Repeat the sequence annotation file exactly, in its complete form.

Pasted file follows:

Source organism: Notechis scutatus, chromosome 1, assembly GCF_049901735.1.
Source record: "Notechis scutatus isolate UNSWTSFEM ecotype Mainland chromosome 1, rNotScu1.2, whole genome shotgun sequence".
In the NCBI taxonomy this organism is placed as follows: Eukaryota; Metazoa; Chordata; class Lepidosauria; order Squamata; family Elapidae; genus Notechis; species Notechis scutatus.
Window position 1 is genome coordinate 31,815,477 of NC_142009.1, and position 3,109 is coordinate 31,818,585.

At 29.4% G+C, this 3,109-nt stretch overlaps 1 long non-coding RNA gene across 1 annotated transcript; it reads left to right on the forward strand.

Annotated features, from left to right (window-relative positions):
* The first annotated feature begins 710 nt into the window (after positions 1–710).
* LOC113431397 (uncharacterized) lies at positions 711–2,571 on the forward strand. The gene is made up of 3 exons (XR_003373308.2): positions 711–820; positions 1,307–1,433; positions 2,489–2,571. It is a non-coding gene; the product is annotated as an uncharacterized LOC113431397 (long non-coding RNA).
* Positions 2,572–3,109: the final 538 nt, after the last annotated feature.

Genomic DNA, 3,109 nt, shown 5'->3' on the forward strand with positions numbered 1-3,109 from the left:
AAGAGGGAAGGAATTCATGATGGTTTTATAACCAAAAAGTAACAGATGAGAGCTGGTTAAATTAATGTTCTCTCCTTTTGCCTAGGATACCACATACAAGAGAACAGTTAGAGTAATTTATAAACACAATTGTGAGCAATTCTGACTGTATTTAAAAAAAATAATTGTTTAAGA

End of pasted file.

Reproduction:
Source organism: Notechis scutatus, chromosome 1, assembly GCF_049901735.1.
Source record: "Notechis scutatus isolate UNSWTSFEM ecotype Mainland chromosome 1, rNotScu1.2, whole genome shotgun sequence".
In the NCBI taxonomy this organism is placed as follows: Eukaryota; Metazoa; Chordata; class Lepidosauria; order Squamata; family Elapidae; genus Notechis; species Notechis scutatus.
Window position 1 is genome coordinate 31,815,477 of NC_142009.1, and position 3,109 is coordinate 31,818,585.

At 29.4% G+C, this 3,109-nt stretch overlaps 1 long non-coding RNA gene across 1 annotated transcript; it reads left to right on the forward strand.

Annotated features, from left to right (window-relative positions):
* The first annotated feature begins 710 nt into the window (after positions 1–710).
* LOC113431397 (uncharacterized) lies at positions 711–2,571 on the forward strand. The gene is made up of 3 exons (XR_003373308.2): positions 711–820; positions 1,307–1,433; positions 2,489–2,571. It is a non-coding gene; the product is annotated as an uncharacterized LOC113431397 (long non-coding RNA).
* Positions 2,572–3,109: the final 538 nt, after the last annotated feature.

Genomic DNA, 3,109 nt, shown 5'->3' on the forward strand with positions numbered 1-3,109 from the left:
AAGAGGGAAGGAATTCATGATGGTTTTATAACCAAAAAGTAACAGATGAGAGCTGGTTAAATTAATGTTCTCTCCTTTTGCCTAGGATACCACATACAAGAGAACAGTTAGAGTAATTTATAAACACAATTGTGAGCAATTCTGACTGTATTTAAAAAAAATAATTGTTTAAGA